MEPS 243:165-177 (2002)  -  doi:10.3354/meps243165

Contrasts in the capacity and underlying mechanisms for compensatory growth in two pelagic marine fishes

Susan M. Sogard*, Bori L. Olla

Alaska Fisheries Science Center, National Marine Fisheries Service, Hatfield Marine Science Center, Newport, Oregon 97365, USA
*Present address: Southwest Fisheries Science Center, National Marine Fisheries Service, 110 Shaffer Road, Santa Cruz, California 95060. E-mail:

ABSTRACT: The widespread capacity for teleost fishes to engage in compensatory growth suggests there are costs or trade-offs that constrain normal growth to sub-maximal rates. Some potential trade-offs include behavioral conflicts between foraging and avoiding predators, and physiological aspects of energy allocation between synthesis of new tissue and functional demands of metabolism and maintenance. We examined the capacity for compensation and some potential underlying mechanisms in juveniles of 2 northern Pacific fish species, walleye pollock Theragra chalcogramma and sablefish Anoplopoma fimbria. Fish were deprived of food for 2 to 3 wk, then returned to ad libitum rations. Growth rates were subsequently compared to those for continually fed fish for up to 16 wk, and potential trade-offs in behavior (food consumption, routine swimming speeds, and response to a predator) and physiology (indexed by critical swimming speeds) were examined during 3 time periods: immediately after deprivation, after 4 wk of ad libitum rations, and after 9 wk. We distinguished between routine swimming speeds, which indicate volitional motor activity, and critical swimming speeds, which estimate physiological capacity by forcing fish to swim to exhaustion against an increasing current. Previously deprived walleye pollock exhibited a clear, sustained capacity for accelerated growth, allowing them to quickly catch up in size to continually fed fish. Sablefish, however, exhibited only a minor level of growth compensation. Underlying mechanisms of compensatory growth also differed between the 2 species. Previously deprived walleye pollock increased food consumption to levels 3 to 4x greater than those of control fish and reduced energy expenditure by lowering routine swimming speeds. Compensating sablefish did not differ from control fish in consumption rates or routine swimming, but had lower critical swimming speeds than control fish, suggesting a trade-off in energy allocation. Responses to a simulated predator threat did not differ between previously deprived and continually fed fish of either species. The experimental results are suggestive of different mechanisms, behaviorally based for walleye pollock and physiologically based for sablefish, associated with accelerated growth. The differences between the 2 species in integrated processes of growth, behavior, and physiology are likely to be a function of their contrasting life history strategies and different baseline growth rates.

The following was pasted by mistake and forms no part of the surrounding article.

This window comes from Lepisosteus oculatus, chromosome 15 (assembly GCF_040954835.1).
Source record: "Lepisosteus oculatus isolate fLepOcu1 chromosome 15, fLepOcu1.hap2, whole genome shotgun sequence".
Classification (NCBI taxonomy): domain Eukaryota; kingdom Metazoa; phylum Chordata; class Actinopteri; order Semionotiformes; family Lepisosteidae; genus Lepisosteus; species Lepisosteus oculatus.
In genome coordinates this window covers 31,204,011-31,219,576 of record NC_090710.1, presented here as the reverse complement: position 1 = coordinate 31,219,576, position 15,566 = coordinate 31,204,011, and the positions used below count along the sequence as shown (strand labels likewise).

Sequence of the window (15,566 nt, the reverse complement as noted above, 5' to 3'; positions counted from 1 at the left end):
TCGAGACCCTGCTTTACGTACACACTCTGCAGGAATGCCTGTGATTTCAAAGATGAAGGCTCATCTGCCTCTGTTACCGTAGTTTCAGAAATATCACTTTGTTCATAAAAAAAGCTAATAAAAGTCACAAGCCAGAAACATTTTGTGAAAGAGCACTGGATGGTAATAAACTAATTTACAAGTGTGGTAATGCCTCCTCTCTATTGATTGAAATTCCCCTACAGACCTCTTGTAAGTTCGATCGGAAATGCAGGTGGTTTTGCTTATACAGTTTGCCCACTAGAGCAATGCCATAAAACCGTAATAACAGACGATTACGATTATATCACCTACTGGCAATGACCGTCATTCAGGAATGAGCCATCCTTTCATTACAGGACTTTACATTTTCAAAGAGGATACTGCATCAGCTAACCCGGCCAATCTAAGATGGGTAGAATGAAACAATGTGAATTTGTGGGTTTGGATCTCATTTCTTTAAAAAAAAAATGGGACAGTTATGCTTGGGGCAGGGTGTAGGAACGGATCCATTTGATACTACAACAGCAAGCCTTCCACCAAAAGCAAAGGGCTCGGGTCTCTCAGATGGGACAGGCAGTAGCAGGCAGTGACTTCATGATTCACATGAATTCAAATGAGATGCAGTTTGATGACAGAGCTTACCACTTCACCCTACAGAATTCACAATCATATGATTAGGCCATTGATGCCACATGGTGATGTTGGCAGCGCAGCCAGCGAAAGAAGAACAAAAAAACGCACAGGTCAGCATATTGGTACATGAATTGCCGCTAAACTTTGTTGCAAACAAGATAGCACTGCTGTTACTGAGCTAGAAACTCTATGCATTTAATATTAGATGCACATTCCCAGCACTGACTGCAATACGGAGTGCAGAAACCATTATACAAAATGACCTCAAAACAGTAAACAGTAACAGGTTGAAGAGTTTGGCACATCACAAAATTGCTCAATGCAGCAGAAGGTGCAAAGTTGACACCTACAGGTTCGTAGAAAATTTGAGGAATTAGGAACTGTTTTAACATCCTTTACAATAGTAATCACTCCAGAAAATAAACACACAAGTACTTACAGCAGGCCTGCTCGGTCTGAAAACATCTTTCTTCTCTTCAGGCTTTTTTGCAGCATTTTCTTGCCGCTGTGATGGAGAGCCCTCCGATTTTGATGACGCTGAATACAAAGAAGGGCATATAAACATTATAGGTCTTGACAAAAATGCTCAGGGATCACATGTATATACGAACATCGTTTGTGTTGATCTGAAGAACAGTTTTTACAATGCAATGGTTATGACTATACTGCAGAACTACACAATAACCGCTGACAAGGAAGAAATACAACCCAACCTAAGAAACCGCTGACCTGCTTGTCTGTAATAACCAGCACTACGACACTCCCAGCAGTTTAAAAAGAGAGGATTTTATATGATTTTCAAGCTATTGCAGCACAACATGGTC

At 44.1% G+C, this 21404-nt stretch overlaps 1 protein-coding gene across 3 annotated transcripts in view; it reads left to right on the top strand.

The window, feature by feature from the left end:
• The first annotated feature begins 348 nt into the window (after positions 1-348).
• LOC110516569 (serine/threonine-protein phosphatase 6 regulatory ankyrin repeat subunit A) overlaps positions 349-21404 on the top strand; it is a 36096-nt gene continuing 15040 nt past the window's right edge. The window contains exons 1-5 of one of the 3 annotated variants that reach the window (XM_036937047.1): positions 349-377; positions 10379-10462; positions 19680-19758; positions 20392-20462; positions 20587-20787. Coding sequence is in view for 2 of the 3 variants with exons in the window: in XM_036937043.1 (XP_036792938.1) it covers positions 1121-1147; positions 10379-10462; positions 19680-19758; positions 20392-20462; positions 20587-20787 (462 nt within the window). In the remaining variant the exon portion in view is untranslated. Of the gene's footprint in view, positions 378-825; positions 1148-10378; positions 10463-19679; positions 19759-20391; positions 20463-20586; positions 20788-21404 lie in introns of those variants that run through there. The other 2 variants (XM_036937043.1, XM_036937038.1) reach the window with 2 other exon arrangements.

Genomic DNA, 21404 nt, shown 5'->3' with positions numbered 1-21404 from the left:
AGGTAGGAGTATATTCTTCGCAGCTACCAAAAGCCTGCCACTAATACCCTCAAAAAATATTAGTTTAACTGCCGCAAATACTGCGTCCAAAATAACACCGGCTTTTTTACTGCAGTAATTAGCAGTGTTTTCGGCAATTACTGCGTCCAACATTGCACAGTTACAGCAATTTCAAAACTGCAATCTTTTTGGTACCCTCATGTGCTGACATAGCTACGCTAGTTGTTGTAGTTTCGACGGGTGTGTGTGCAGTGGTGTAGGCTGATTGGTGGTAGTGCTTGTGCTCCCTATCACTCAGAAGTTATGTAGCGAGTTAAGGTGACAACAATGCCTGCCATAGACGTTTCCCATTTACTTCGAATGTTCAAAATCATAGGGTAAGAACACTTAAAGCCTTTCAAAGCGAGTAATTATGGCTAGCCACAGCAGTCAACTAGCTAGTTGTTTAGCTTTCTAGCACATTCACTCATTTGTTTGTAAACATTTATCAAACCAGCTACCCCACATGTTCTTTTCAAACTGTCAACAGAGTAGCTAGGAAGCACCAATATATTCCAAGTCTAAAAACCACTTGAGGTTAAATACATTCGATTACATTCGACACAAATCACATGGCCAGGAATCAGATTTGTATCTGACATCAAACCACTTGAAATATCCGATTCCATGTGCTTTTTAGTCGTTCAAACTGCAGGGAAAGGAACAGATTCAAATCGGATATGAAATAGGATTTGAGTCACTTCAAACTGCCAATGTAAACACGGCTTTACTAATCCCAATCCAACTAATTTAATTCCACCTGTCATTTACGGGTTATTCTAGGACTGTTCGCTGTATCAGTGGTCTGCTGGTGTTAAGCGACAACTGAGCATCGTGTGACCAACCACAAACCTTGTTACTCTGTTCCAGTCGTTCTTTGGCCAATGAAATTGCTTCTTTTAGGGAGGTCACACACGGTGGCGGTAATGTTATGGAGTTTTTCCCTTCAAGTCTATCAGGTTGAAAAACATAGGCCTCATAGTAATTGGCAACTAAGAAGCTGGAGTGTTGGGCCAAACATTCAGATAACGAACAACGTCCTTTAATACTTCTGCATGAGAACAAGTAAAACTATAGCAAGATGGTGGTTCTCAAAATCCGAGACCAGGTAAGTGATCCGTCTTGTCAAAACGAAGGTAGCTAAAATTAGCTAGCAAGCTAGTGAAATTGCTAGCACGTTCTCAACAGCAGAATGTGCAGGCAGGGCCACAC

KEY WORDS: Ecological trade-offs · Swimming performance · Behavior · Walleye pollock · Sablefish


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